Implications of power failure in the education environment

During the coronavirus pandemic, educational institutions including schools, colleges and universities have switched to digital means to ensure safe remote learning for students. In order to keep education running, educational institutions have had to quickly adapt to the situation. Remote learning relies on a vast range of electronic equipment, applications and devices from smartphones and PCs through to software applications to enable virtual classrooms, real-time text chat apps, and online platforms for sharing learning materials. Although nearly all lessons and seminars have been running online from home for both teachers and students, the infrastructure to facilitate this is based on-campus and it requires ongoing power protection.

Holding virtual lessons and seminars online means having to rely on IT infrastructure and having the right digital tools, both of which need quality power to keep running. Continuous power is also required, not just to protect against a host of power related issues, but also help to condition power to smooth out spikes and either keep systems running or kick-start an organised shutdown during power sags, brownouts or outages.

The recent announcement of schools reopening will be welcomed by many, but remote learning is still in place for a vast amount of students including those at university.

With many of today’s universities needing to be operational 24/7, the need for resilient backup power solutions has never been greater. For example, universities often have specialist departments that require continuous power supply to preserve biological research work that can require refrigeration at a particular temperature – any fluctuations could result in lost research and ultimately years of work.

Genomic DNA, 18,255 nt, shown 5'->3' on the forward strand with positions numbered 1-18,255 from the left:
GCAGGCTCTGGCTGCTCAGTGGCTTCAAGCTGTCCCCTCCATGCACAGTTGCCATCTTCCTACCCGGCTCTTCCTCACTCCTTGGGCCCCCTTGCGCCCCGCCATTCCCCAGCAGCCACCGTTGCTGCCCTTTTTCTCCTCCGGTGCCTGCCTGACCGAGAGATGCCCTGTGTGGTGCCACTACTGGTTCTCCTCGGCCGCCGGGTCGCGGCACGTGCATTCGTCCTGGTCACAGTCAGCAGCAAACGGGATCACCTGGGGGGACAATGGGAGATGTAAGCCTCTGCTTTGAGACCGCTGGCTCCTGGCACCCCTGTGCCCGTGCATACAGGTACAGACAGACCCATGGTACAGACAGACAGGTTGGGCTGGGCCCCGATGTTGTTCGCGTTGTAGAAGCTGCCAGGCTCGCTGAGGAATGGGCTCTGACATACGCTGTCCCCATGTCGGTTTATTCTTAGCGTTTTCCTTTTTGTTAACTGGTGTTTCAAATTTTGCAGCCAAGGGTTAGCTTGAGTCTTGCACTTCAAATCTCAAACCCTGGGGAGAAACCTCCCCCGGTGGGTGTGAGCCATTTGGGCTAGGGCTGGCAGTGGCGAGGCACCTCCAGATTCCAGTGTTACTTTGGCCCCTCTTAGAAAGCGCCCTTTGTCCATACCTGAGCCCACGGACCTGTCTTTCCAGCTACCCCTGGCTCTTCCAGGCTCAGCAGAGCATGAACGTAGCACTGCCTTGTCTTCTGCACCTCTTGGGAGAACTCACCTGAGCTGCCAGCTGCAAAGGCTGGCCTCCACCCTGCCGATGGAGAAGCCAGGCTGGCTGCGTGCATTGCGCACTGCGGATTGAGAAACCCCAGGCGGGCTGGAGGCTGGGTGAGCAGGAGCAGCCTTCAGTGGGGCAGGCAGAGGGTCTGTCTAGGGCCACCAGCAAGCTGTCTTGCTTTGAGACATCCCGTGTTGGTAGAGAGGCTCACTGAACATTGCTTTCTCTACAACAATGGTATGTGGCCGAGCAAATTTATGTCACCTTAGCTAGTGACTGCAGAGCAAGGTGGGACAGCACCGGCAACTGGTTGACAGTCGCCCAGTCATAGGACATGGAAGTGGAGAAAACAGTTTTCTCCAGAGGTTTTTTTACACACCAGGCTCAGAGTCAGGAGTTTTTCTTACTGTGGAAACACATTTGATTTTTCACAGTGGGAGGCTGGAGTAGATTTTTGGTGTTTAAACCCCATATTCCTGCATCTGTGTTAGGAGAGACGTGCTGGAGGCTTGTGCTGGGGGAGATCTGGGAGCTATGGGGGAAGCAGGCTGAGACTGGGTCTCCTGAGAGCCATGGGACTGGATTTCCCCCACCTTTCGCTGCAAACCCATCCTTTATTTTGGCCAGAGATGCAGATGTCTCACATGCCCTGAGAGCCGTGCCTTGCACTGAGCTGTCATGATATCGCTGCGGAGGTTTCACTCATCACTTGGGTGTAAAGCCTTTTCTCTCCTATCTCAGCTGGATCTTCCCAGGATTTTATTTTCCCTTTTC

But what happens if a power failure occurs?

Even a short power failure can be extremely damaging – invalidating an ongoing study, compromising, or in some cases a total loss of files, damaging devices and subsequently causing unexpected costs for repair or replacement.

These problems can be avoided by using a UPS. A UPS protects these critical devices from major power problems, including total power failure, fluctuations, spikes and dips.

University campuses have large and complex power infrastructure requirements, with a critical need to protect not only their data, communications and other electrical services, but also their populations of students, staff and visitors.

KUP has a wealth of experience with educational installations. This includes resources and product range which provides an integrated power protection solution that encompasses UPS, generator and emergency lighting systems.

KUP ensures that any installation is accurately sized for current demand, while being economically scalable for future growth.

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